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Santorum's Daughter Defies Odds With Trisomy 18

At age 3, Rick Santorum’s daughter Bella, who has been hospitalized for the second time during his presidential campaign, has outlived the majority of children born with Trisomy 18, a relatively common chromosomal defect that occurs in one out of every 3,000 to 5,000 live births and is three times more common in girls than boys.

Children with Trisomy 18, also known as Edwards syndrome, have three copies of chromosome 18, instead of the normal two, in their cells. Many pregnancies with affected fetuses miscarry, and half of all affected babies who are carried to term will be stillborn, according to the Trisomy 18 Foundation. Most cases aren’t inherited but occur as a random error in cell division during the formation of eggs and sperm, according to the National Library of Medicine.

About 5 percent to 10 percent of children with Trisomy 18 survive the first year of life, and they often have severe intellectual disability, according to the library, part of the National Institutes of Health.

“They usually die from inability to breathe,” says Dr. Larry Fenton, director of pediatric palliative care at Sanford Children’s Hospital in Sioux Falls, S.D. “The mechanism of the brain telling the lungs to expand frequently is defective.”

Still, “while the developmental disability in children with Trisomy 18 … is significant, it is important to recognize that children do advance to some degree in their milestones,” Dr. John Carey, a pediatric geneticist at the University of Utah Health Sciences Center, writes on the Trisomy 18 Foundation’s website. “They can interact with their families, smile and acquire some skills, such as rolling over, self-feeding, etc., if they survive infancy.”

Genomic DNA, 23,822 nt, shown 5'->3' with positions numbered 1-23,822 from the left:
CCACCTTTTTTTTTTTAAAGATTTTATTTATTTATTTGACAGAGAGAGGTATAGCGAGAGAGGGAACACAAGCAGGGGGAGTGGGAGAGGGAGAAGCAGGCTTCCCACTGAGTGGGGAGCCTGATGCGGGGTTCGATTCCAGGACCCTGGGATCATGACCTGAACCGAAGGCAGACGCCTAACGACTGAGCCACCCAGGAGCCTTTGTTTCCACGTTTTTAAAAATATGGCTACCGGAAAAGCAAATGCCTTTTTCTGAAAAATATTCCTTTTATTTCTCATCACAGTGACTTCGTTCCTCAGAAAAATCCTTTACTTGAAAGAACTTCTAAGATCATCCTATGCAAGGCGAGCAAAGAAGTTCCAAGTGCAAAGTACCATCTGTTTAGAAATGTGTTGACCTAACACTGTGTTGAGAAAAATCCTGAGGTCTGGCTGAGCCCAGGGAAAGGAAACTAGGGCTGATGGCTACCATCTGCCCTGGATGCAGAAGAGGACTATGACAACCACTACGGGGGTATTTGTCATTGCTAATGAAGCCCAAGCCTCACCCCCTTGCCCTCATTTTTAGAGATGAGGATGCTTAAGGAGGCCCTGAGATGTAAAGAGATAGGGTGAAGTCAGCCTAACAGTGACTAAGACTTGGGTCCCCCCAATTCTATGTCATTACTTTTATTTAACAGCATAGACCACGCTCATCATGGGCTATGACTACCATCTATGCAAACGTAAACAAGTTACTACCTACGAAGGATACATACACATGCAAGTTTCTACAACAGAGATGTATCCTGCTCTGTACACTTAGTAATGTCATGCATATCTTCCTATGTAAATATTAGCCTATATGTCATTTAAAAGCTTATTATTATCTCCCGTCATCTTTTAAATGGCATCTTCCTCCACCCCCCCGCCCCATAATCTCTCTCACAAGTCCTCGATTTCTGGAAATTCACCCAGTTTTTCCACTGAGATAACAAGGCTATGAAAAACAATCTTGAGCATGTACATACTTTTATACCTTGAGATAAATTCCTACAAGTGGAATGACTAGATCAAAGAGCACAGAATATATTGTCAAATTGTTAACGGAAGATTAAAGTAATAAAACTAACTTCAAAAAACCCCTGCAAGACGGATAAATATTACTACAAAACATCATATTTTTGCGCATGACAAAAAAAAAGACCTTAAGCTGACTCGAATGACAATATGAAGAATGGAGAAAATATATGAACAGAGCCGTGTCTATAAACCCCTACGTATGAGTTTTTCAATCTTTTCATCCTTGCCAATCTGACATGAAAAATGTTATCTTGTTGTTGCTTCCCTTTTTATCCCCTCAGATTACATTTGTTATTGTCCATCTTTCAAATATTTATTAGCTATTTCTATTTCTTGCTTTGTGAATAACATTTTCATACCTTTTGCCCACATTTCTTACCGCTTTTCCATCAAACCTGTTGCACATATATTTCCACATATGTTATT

The reason for Bella's current hospitalization hasn't been released.

"Rick and his wife Karen have taken their daughter Bella to the hospital. The family requests prayers and privacy as Bella works her way to recovery," Santorum Communications Director Hogan Gidley said in a statement.

In January, she was rushed to a hospital in Virginia when she developed double pneumonia.

A small number of children with Trisomy 18, usually girls, live into their 20s and 30s, according to the foundation. However, the organization says, they have “significant developmental delays that do not allow them to live independently without assisted caregiving.”

Those who do survive beyond their first year usually can’t talk or walk and need some sort of a feeding tube in order to get nourishment, Fenton says. Although they are able to breathe, they’re likely to die eventually of pneumonia or other infections, he says. Largely it’s because they spend a lot of time in bed. "They don’t do the kinds of things that help clear the lungs, so they are much more vulnerable to infections.”

Recently, Fenton says, he met a 30-year-old woman with Trisomy 18, the oldest person he’d ever met with the disorder. “I would have to say she was profoundly disabled on the one hand and beautiful on the other. She was impeccably dressed. She had makeup on. She clearly knew her mom and dad and could reach out to them.”


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